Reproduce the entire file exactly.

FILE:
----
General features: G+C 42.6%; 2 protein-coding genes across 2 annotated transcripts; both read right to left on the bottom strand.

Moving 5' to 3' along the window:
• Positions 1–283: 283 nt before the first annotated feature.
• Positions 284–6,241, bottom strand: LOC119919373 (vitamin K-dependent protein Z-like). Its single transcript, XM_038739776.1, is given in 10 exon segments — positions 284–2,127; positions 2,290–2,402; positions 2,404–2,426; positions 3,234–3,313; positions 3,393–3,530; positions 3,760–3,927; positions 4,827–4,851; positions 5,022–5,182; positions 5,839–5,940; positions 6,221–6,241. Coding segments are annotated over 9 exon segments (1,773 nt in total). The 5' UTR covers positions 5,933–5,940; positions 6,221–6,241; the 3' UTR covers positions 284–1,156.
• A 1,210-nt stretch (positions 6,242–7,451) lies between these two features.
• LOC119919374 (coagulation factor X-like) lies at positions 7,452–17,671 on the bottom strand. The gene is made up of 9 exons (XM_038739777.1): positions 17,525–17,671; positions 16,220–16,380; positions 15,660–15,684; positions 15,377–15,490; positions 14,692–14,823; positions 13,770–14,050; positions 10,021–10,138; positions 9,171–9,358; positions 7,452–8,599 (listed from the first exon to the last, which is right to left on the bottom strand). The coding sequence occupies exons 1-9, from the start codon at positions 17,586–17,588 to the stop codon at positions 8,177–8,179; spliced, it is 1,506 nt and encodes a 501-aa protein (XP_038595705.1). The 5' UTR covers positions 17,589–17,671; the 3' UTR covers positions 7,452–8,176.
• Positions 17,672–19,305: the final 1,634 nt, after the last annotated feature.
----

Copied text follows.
General features: G+C 42.6%; 2 protein-coding genes across 2 annotated transcripts; both read right to left on the bottom strand.

Moving 5' to 3' along the window:
• Positions 1–283: 283 nt before the first annotated feature.
• Positions 284–6,241, bottom strand: LOC119919373 (vitamin K-dependent protein Z-like). Its single transcript, XM_038739776.1, is given in 10 exon segments — positions 284–2,127; positions 2,290–2,402; positions 2,404–2,426; positions 3,234–3,313; positions 3,393–3,530; positions 3,760–3,927; positions 4,827–4,851; positions 5,022–5,182; positions 5,839–5,940; positions 6,221–6,241. Coding segments are annotated over 9 exon segments (1,773 nt in total). The 5' UTR covers positions 5,933–5,940; positions 6,221–6,241; the 3' UTR covers positions 284–1,156.
• A 1,210-nt stretch (positions 6,242–7,451) lies between these two features.
• LOC119919374 (coagulation factor X-like) lies at positions 7,452–17,671 on the bottom strand. The gene is made up of 9 exons (XM_038739777.1): positions 17,525–17,671; positions 16,220–16,380; positions 15,660–15,684; positions 15,377–15,490; positions 14,692–14,823; positions 13,770–14,050; positions 10,021–10,138; positions 9,171–9,358; positions 7,452–8,599 (listed from the first exon to the last, which is right to left on the bottom strand). The coding sequence occupies exons 1-9, from the start codon at positions 17,586–17,588 to the stop codon at positions 8,177–8,179; spliced, it is 1,506 nt and encodes a 501-aa protein (XP_038595705.1). The 5' UTR covers positions 17,589–17,671; the 3' UTR covers positions 7,452–8,176.
• Positions 17,672–19,305: the final 1,634 nt, after the last annotated feature.